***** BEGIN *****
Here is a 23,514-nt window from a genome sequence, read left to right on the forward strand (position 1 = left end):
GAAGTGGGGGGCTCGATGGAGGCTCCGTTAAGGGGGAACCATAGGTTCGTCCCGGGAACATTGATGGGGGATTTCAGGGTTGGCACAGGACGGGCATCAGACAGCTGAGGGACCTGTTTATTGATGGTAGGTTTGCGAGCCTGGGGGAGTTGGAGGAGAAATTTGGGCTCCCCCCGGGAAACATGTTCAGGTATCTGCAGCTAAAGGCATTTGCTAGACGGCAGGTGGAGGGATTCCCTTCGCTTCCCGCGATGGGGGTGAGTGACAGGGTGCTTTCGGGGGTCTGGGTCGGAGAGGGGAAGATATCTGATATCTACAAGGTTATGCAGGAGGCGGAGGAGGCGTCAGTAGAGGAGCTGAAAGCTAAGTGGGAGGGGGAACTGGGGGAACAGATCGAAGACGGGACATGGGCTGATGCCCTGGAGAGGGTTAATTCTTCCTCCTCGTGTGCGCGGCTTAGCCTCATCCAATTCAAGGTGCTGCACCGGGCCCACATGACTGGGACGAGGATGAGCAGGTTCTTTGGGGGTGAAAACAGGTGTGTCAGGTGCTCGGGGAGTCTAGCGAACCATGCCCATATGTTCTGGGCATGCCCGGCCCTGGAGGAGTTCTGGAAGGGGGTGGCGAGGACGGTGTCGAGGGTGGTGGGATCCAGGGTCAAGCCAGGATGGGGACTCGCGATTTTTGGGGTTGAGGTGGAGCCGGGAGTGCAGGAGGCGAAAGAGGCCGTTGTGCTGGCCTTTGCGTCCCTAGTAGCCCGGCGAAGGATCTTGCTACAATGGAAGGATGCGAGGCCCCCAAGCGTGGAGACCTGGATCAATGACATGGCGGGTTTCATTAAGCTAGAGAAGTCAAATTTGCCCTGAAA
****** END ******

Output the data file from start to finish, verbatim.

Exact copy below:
Here is a 23,514-nt window from a genome sequence, read left to right on the forward strand (position 1 = left end):
GAAGTGGGGGGCTCGATGGAGGCTCCGTTAAGGGGGAACCATAGGTTCGTCCCGGGAACATTGATGGGGGATTTCAGGGTTGGCACAGGACGGGCATCAGACAGCTGAGGGACCTGTTTATTGATGGTAGGTTTGCGAGCCTGGGGGAGTTGGAGGAGAAATTTGGGCTCCCCCCGGGAAACATGTTCAGGTATCTGCAGCTAAAGGCATTTGCTAGACGGCAGGTGGAGGGATTCCCTTCGCTTCCCGCGATGGGGGTGAGTGACAGGGTGCTTTCGGGGGTCTGGGTCGGAGAGGGGAAGATATCTGATATCTACAAGGTTATGCAGGAGGCGGAGGAGGCGTCAGTAGAGGAGCTGAAAGCTAAGTGGGAGGGGGAACTGGGGGAACAGATCGAAGACGGGACATGGGCTGATGCCCTGGAGAGGGTTAATTCTTCCTCCTCGTGTGCGCGGCTTAGCCTCATCCAATTCAAGGTGCTGCACCGGGCCCACATGACTGGGACGAGGATGAGCAGGTTCTTTGGGGGTGAAAACAGGTGTGTCAGGTGCTCGGGGAGTCTAGCGAACCATGCCCATATGTTCTGGGCATGCCCGGCCCTGGAGGAGTTCTGGAAGGGGGTGGCGAGGACGGTGTCGAGGGTGGTGGGATCCAGGGTCAAGCCAGGATGGGGACTCGCGATTTTTGGGGTTGAGGTGGAGCCGGGAGTGCAGGAGGCGAAAGAGGCCGTTGTGCTGGCCTTTGCGTCCCTAGTAGCCCGGCGAAGGATCTTGCTACAATGGAAGGATGCGAGGCCCCCAAGCGTGGAGACCTGGATCAATGACATGGCGGGTTTCATTAAGCTAGAGAAGTCAAATTTGCCCTGAAA